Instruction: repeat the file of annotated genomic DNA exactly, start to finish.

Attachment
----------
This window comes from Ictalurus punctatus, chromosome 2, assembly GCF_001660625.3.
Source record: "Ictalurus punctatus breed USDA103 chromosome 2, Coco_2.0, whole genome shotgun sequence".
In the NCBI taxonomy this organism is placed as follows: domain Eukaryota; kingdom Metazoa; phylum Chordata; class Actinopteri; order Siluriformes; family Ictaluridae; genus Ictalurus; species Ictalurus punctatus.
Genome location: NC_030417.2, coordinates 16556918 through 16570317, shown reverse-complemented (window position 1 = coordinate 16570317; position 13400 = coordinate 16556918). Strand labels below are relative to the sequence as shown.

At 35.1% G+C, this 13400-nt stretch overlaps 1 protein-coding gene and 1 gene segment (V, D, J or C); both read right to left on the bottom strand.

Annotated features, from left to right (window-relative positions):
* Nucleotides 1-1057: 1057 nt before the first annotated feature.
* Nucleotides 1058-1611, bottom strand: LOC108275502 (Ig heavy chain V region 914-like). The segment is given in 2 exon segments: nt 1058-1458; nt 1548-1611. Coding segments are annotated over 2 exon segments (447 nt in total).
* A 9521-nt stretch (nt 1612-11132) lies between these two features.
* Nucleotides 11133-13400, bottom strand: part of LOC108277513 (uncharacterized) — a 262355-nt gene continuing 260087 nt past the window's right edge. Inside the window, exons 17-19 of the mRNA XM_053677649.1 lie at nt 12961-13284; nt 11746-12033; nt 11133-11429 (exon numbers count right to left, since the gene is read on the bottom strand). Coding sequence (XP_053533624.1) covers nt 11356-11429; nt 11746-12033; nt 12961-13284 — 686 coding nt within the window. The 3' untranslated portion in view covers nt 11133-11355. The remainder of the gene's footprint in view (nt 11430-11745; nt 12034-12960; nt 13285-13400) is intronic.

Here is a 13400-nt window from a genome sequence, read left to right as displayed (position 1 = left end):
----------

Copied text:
This window comes from Ictalurus punctatus, chromosome 2, assembly GCF_001660625.3.
Source record: "Ictalurus punctatus breed USDA103 chromosome 2, Coco_2.0, whole genome shotgun sequence".
In the NCBI taxonomy this organism is placed as follows: domain Eukaryota; kingdom Metazoa; phylum Chordata; class Actinopteri; order Siluriformes; family Ictaluridae; genus Ictalurus; species Ictalurus punctatus.
Genome location: NC_030417.2, coordinates 16556918 through 16570317, shown reverse-complemented (window position 1 = coordinate 16570317; position 13400 = coordinate 16556918). Strand labels below are relative to the sequence as shown.

At 35.1% G+C, this 13400-nt stretch overlaps 1 protein-coding gene and 1 gene segment (V, D, J or C); both read right to left on the bottom strand.

Annotated features, from left to right (window-relative positions):
* Nucleotides 1-1057: 1057 nt before the first annotated feature.
* Nucleotides 1058-1611, bottom strand: LOC108275502 (Ig heavy chain V region 914-like). The segment is given in 2 exon segments: nt 1058-1458; nt 1548-1611. Coding segments are annotated over 2 exon segments (447 nt in total).
* A 9521-nt stretch (nt 1612-11132) lies between these two features.
* Nucleotides 11133-13400, bottom strand: part of LOC108277513 (uncharacterized) — a 262355-nt gene continuing 260087 nt past the window's right edge. Inside the window, exons 17-19 of the mRNA XM_053677649.1 lie at nt 12961-13284; nt 11746-12033; nt 11133-11429 (exon numbers count right to left, since the gene is read on the bottom strand). Coding sequence (XP_053533624.1) covers nt 11356-11429; nt 11746-12033; nt 12961-13284 — 686 coding nt within the window. The 3' untranslated portion in view covers nt 11133-11355. The remainder of the gene's footprint in view (nt 11430-11745; nt 12034-12960; nt 13285-13400) is intronic.

Here is a 13400-nt window from a genome sequence, read left to right as displayed (position 1 = left end):